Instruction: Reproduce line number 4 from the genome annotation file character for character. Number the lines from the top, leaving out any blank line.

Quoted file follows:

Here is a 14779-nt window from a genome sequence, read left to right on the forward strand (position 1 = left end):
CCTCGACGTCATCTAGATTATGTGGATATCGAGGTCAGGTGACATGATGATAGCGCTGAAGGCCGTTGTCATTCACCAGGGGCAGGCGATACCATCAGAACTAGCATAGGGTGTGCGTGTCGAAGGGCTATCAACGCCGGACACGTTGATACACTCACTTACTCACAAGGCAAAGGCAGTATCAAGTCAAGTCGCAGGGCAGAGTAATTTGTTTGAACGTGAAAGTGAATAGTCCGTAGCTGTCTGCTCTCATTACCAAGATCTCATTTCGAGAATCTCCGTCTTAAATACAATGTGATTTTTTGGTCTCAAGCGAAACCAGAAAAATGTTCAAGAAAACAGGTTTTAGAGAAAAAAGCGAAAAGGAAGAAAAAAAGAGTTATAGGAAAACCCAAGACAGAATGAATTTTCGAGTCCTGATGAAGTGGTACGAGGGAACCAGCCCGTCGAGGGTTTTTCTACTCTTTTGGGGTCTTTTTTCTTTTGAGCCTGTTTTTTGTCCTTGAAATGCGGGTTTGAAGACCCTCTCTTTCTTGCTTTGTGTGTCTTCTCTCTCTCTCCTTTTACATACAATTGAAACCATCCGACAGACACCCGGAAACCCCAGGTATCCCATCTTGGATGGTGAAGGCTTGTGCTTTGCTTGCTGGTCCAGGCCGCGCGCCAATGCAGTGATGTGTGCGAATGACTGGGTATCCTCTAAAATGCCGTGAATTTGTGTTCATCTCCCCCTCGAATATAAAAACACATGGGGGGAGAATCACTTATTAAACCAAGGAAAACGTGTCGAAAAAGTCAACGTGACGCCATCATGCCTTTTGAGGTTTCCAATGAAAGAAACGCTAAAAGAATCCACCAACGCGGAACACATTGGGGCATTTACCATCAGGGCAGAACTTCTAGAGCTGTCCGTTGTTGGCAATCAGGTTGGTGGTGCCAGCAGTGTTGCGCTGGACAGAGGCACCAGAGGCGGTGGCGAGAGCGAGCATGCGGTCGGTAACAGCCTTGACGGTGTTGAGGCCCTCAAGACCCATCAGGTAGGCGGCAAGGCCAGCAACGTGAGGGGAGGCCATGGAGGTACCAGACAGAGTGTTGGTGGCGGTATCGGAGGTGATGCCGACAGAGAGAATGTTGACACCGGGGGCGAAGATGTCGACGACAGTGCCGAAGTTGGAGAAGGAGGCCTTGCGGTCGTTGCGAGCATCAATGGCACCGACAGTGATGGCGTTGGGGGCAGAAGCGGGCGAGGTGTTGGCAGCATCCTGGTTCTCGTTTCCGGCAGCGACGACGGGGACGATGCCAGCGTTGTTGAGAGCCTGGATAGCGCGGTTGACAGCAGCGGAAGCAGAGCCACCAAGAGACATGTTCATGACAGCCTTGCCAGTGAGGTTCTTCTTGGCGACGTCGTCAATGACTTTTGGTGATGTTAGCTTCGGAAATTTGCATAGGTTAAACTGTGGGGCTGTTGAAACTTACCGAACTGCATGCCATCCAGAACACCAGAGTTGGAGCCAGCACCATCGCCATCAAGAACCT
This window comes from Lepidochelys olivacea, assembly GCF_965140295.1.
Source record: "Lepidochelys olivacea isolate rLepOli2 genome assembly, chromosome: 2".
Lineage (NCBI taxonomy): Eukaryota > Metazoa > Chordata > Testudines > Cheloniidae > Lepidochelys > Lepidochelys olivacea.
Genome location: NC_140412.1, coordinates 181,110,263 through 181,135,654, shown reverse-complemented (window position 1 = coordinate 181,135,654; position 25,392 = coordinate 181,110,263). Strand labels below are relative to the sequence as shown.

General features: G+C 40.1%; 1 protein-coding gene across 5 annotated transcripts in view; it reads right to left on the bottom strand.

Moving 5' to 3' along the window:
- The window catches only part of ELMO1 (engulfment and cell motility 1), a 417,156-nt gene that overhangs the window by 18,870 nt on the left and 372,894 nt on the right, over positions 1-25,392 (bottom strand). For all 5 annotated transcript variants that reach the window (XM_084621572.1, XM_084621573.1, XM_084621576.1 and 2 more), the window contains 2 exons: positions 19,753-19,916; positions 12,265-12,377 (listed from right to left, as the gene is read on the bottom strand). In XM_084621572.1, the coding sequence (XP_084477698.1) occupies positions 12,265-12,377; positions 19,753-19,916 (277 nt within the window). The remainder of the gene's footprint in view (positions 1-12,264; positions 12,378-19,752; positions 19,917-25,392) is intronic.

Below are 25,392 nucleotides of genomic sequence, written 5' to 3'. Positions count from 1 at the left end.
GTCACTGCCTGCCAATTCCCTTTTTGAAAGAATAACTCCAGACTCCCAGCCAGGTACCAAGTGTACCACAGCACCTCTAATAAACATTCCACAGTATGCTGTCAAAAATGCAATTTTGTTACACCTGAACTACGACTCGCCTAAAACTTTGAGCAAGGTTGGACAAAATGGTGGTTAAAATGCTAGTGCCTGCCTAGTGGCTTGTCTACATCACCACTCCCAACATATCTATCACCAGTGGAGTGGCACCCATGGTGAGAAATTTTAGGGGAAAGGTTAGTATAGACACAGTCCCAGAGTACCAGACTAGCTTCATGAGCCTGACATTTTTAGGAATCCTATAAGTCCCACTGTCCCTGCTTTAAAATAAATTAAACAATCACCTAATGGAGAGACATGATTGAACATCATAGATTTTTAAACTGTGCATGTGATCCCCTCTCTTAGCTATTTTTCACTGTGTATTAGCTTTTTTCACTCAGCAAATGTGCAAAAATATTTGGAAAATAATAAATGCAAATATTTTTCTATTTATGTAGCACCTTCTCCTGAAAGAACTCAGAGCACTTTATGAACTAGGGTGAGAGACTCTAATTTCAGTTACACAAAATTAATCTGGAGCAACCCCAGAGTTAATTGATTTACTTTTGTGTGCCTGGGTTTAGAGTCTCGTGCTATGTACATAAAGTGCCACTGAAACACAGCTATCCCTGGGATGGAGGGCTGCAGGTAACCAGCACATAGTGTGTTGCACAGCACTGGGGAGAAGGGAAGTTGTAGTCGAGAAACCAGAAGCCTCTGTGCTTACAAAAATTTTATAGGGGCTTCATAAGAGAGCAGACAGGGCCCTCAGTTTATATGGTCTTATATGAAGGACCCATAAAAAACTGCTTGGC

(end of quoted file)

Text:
Source record: "Lepidochelys olivacea isolate rLepOli2 genome assembly, chromosome: 2".